A recent survey by Mortgage Choice found that 43 per cent of Gen Ys are intending to buy an investment property ahead of their first home. They’re willing to sacrifice the First Home Owners Grant and stamp duty concessions because they’d rather stay renting where they want to live and suit their lifestyle and buy an investment somewhere affordable.

So let’s take a look at my top tips, mistakes and traps for first-time investors. But first, here’s the overall picture.

I think the key to having a great property investment is outperforming the market in capital growth. Yield is important but the serious windfall comes if you find an area with great growth prospects. This can be achieved by solid research, observation and calculated risk.

Imagine if you’d bought a couple of Paddington terraces in Sydney in the 1970s and held them until today. Yet Paddington then only had potential. Very few ‘astute buyers’ wanted to touch the area. So look around and try to unearth the next Paddington. Personally, I think King Street, Newtown in Sydney is a great example of an area with incredible growth potential, along with its neighbouring suburbs.

Generally, properties within a 10km radius of a major CBD or close to city beaches (also within 10 to 15km of the CBD) will yield the greatest growth. Try to find the areas that are relatively unwanted and have the signs for future growth. In addition to location, look for areas that have access to cultural and recreational facilities (universities, art galleries, historical precincts, grand period homes etc) as well as a growing village environment.

And when all the research and box ticking is done, go with your gut instinct and be prepared to take a calculated risk.


  • Know exactly how much you can afford and build in a buffer. Get your finance organised before you look and factor in that interest rates might creep a bit higher. Assume a few extra costs in the first few years. If you plan for a few things to go wrong, you’ll be okay if they do.
  • Focus on capital growth above all else. You will make far more money out of a great capital growth investment than you will out of one that has slightly more rental return. Of course, yield can’t be ignored as you’re generally relying on it to fund the loan. The highest yielding properties are those in greatest demand. I recommend two-bedroom properties located within one kilometre of a train station.
  • Register your details on the top real estate websites. You’ll get first notification of new listings and some agencies, including ours, offer registered buyers the opportunity to inspect new properties before they are made publicly available.
  • Buy something that feels good. Many people say don’t buy an investment emotionally but I disagree. If it feels great to you then it will feel great to others in ten years when you decide to sell it.
  • Inspect at least 10 properties before you buy. Even if the first one seems perfect, make sure you see enough to really know the market and recognise a good buy.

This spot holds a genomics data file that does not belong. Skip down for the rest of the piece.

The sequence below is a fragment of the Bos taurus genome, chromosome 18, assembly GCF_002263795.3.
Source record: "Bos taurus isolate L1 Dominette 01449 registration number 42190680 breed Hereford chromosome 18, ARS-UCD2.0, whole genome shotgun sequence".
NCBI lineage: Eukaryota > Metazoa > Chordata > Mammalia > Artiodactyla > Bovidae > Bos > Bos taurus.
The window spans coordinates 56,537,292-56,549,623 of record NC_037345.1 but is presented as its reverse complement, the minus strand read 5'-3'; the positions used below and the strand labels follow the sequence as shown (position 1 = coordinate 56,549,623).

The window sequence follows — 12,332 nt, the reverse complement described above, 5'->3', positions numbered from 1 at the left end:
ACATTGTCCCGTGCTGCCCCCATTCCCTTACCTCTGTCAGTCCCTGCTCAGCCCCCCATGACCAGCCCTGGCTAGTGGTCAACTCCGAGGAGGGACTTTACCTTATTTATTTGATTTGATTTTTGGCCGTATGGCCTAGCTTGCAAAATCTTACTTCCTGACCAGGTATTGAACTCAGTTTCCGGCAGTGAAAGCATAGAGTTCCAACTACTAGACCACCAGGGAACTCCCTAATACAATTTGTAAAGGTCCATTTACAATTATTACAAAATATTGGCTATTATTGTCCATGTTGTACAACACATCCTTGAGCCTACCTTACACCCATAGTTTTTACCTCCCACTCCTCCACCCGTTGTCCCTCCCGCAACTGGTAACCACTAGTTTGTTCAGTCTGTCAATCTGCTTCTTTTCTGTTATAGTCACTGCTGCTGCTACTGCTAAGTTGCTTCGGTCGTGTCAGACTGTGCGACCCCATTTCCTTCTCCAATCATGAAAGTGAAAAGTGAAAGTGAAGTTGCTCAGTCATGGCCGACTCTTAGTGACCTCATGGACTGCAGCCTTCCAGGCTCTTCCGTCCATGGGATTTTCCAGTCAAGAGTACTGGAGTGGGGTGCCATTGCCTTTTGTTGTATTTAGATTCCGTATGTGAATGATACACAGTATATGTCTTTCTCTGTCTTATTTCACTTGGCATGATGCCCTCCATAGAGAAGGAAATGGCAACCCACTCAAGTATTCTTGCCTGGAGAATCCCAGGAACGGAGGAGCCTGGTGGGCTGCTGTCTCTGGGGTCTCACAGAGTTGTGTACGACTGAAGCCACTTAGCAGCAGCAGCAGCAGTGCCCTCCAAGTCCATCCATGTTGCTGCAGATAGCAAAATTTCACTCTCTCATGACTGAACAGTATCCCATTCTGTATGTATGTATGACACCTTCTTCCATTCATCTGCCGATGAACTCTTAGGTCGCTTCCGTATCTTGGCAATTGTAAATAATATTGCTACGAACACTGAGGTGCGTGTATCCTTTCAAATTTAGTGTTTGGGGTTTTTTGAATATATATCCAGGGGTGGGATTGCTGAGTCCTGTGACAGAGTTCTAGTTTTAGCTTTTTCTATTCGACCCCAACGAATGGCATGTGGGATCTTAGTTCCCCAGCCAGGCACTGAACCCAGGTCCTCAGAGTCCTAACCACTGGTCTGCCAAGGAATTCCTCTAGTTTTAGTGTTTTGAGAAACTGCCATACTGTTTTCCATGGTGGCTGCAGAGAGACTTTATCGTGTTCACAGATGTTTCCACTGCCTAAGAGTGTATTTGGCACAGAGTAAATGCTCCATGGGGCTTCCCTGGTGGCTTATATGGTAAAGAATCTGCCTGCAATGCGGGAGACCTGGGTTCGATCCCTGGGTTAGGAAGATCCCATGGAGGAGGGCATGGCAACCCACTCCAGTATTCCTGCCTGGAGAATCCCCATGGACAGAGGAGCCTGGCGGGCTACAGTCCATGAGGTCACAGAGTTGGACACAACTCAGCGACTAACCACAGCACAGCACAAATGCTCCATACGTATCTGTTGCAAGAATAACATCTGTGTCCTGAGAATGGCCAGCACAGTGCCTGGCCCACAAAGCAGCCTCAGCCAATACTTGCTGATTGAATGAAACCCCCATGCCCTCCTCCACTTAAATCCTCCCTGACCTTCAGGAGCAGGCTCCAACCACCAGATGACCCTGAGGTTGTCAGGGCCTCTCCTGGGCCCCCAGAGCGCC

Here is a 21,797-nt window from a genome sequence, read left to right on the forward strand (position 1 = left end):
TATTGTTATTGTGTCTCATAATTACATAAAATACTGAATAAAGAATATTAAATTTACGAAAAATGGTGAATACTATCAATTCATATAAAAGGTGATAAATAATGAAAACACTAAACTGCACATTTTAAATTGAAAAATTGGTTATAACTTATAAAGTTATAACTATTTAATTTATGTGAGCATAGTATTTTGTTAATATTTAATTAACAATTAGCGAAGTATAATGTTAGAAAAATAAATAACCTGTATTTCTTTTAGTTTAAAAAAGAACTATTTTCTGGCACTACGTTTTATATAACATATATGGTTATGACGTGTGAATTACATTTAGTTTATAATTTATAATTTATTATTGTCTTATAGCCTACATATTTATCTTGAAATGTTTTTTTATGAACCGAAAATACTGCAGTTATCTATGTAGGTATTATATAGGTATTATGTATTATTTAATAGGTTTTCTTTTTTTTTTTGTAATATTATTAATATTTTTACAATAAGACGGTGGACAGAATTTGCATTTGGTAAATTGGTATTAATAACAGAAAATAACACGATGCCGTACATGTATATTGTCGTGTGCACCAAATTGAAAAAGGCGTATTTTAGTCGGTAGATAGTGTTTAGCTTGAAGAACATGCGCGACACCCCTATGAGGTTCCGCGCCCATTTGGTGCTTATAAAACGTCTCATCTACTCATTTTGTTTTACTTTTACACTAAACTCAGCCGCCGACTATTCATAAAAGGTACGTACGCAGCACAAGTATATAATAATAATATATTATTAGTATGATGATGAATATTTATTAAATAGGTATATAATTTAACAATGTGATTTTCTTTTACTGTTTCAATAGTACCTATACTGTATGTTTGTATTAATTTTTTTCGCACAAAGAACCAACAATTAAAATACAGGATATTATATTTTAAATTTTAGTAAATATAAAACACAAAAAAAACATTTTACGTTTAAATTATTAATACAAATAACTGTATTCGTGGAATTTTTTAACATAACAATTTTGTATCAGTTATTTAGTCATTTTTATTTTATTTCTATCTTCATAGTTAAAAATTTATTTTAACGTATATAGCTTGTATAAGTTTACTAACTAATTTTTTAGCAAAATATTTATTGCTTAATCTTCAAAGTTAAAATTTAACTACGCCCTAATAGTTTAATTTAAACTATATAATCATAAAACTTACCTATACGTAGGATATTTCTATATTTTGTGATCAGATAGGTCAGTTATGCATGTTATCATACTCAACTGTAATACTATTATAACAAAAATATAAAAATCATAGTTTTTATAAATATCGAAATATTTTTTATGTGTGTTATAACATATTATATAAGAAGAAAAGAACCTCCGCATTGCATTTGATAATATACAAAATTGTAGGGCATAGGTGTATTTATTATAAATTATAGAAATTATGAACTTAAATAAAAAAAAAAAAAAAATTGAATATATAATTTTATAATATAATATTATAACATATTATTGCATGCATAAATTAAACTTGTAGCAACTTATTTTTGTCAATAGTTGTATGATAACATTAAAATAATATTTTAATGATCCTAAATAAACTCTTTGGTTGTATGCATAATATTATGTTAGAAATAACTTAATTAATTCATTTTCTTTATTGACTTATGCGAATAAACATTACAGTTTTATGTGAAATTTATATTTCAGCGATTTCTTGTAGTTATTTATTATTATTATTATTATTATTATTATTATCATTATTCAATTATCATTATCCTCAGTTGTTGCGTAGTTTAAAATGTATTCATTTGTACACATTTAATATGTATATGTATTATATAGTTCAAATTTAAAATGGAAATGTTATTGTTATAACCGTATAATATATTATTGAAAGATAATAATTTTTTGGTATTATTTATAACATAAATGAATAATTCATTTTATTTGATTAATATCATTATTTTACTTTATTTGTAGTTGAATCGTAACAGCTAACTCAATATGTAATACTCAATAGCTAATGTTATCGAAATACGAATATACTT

• Change the time you inspect properties. Open for inspections are great because they allow you to see a lot of properties in a short time but make sure you go back and see the property you like at different times of day and also on different days to make sure it presents well at other times.
  • Buy older style houses or apartments for better growth.
  • Take a seven-year view, as most property cycles revolve every seven years so make sure you can stay the distance to get real growth.


  • Overpaying because you haven’t done enough research. Much of your profit can come in the buying if you do it right.
  • Not putting in the effort required. Make looking for your investment a second job, as it will pay more than your first job if you get it right!
  • Buying without emotion – real growth comes when you unearth a hidden gem so buy something that excites you.


  • Buying brand new. It often looks and feels great, but capital growth can be delayed when you buy into a brand new building. Older properties often have better growth in the first five years.
  • Overextending yourself. If you can hold a property in a good location for seven to eight years, you should be able to realise a substantial profit every time. If you stretch yourself too far and have to sell, you may end up losing money. Make sure you can afford what you’re investing in.
  • Buying with friends. Although it can seem easier to buy the property you want if you go halves with a friend, it can come undone if you have different views or circumstances down the track on the time to sell. If you are forced to sell prematurely or at the wrong time, you may lose much of your gain.

Important information: This content has been prepared without taking account of the objectives, financial situation or needs of any particular individual. It does not constitute formal advice. For this reason, any individual should, before acting, consider the appropriateness of the information, having regard to the individual’s objectives, financial situation and needs and, if necessary, seek appropriate professional advice.

Posted by John McGrath – Switzer News on 30th August, 2011